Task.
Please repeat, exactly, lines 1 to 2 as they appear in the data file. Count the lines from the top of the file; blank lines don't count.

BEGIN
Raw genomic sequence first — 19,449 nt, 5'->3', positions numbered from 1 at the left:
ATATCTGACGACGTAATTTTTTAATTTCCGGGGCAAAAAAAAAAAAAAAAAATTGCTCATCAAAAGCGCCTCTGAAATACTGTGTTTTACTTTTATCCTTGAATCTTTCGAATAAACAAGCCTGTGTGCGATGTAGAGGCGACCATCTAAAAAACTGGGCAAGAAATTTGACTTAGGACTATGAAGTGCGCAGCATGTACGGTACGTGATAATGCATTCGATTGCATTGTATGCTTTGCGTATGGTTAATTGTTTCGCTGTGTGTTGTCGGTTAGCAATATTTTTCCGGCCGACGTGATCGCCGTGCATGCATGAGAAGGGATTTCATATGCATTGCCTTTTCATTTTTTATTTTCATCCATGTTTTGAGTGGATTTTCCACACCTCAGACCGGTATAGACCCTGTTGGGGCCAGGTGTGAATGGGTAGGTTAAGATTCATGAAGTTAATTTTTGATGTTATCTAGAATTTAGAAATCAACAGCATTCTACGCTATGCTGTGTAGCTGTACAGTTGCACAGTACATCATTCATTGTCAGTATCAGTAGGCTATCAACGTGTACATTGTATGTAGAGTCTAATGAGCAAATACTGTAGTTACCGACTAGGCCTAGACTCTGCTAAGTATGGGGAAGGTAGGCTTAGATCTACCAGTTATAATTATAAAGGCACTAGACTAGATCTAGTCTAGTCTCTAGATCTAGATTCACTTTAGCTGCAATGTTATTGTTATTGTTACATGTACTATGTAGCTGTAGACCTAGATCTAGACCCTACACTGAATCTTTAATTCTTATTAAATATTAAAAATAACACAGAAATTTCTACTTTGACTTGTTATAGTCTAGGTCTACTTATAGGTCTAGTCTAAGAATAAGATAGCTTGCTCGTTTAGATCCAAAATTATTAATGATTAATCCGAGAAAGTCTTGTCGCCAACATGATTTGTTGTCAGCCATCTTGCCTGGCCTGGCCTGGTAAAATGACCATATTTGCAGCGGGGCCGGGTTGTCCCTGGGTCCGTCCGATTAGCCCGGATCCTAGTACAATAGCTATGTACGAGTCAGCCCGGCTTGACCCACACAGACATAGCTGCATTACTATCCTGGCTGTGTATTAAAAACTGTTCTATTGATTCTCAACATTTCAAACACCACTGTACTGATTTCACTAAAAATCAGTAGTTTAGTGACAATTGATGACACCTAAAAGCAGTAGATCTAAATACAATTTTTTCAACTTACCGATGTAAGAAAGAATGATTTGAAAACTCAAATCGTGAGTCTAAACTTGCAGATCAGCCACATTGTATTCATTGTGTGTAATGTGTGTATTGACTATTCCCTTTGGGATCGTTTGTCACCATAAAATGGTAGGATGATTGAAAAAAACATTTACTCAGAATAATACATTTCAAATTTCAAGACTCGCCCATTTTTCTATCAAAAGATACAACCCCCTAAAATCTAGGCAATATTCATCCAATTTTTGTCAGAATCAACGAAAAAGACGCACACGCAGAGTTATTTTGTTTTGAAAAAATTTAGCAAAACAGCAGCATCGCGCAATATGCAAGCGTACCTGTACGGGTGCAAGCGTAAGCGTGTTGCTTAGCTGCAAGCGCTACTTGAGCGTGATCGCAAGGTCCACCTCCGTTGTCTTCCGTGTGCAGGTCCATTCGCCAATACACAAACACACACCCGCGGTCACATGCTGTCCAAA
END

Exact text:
Raw genomic sequence first — 19,449 nt, 5'->3', positions numbered from 1 at the left:
ATATCTGACGACGTAATTTTTTAATTTCCGGGGCAAAAAAAAAAAAAAAAAATTGCTCATCAAAAGCGCCTCTGAAATACTGTGTTTTACTTTTATCCTTGAATCTTTCGAATAAACAAGCCTGTGTGCGATGTAGAGGCGACCATCTAAAAAACTGGGCAAGAAATTTGACTTAGGACTATGAAGTGCGCAGCATGTACGGTACGTGATAATGCATTCGATTGCATTGTATGCTTTGCGTATGGTTAATTGTTTCGCTGTGTGTTGTCGGTTAGCAATATTTTTCCGGCCGACGTGATCGCCGTGCATGCATGAGAAGGGATTTCATATGCATTGCCTTTTCATTTTTTATTTTCATCCATGTTTTGAGTGGATTTTCCACACCTCAGACCGGTATAGACCCTGTTGGGGCCAGGTGTGAATGGGTAGGTTAAGATTCATGAAGTTAATTTTTGATGTTATCTAGAATTTAGAAATCAACAGCATTCTACGCTATGCTGTGTAGCTGTACAGTTGCACAGTACATCATTCATTGTCAGTATCAGTAGGCTATCAACGTGTACATTGTATGTAGAGTCTAATGAGCAAATACTGTAGTTACCGACTAGGCCTAGACTCTGCTAAGTATGGGGAAGGTAGGCTTAGATCTACCAGTTATAATTATAAAGGCACTAGACTAGATCTAGTCTAGTCTCTAGATCTAGATTCACTTTAGCTGCAATGTTATTGTTATTGTTACATGTACTATGTAGCTGTAGACCTAGATCTAGACCCTACACTGAATCTTTAATTCTTATTAAATATTAAAAATAACACAGAAATTTCTACTTTGACTTGTTATAGTCTAGGTCTACTTATAGGTCTAGTCTAAGAATAAGATAGCTTGCTCGTTTAGATCCAAAATTATTAATGATTAATCCGAGAAAGTCTTGTCGCCAACATGATTTGTTGTCAGCCATCTTGCCTGGCCTGGCCTGGTAAAATGACCATATTTGCAGCGGGGCCGGGTTGTCCCTGGGTCCGTCCGATTAGCCCGGATCCTAGTACAATAGCTATGTACGAGTCAGCCCGGCTTGACCCACACAGACATAGCTGCATTACTATCCTGGCTGTGTATTAAAAACTGTTCTATTGATTCTCAACATTTCAAACACCACTGTACTGATTTCACTAAAAATCAGTAGTTTAGTGACAATTGATGACACCTAAAAGCAGTAGATCTAAATACAATTTTTTCAACTTACCGATGTAAGAAAGAATGATTTGAAAACTCAAATCGTGAGTCTAAACTTGCAGATCAGCCACATTGTATTCATTGTGTGTAATGTGTGTATTGACTATTCCCTTTGGGATCGTTTGTCACCATAAAATGGTAGGATGATTGAAAAAAACATTTACTCAGAATAATACATTTCAAATTTCAAGACTCGCCCATTTTTCTATCAAAAGATACAACCCCCTAAAATCTAGGCAATATTCATCCAATTTTTGTCAGAATCAACGAAAAAGACGCACACGCAGAGTTATTTTGTTTTGAAAAAATTTAGCAAAACAGCAGCATCGCGCAATATGCAAGCGTACCTGTACGGGTGCAAGCGTAAGCGTGTTGCTTAGCTGCAAGCGCTACTTGAGCGTGATCGCAAGGTCCACCTCCGTTGTCTTCCGTGTGCAGGTCCATTCGCCAATACACAAACACACACCCGCGGTCACATGCTGTCCAAA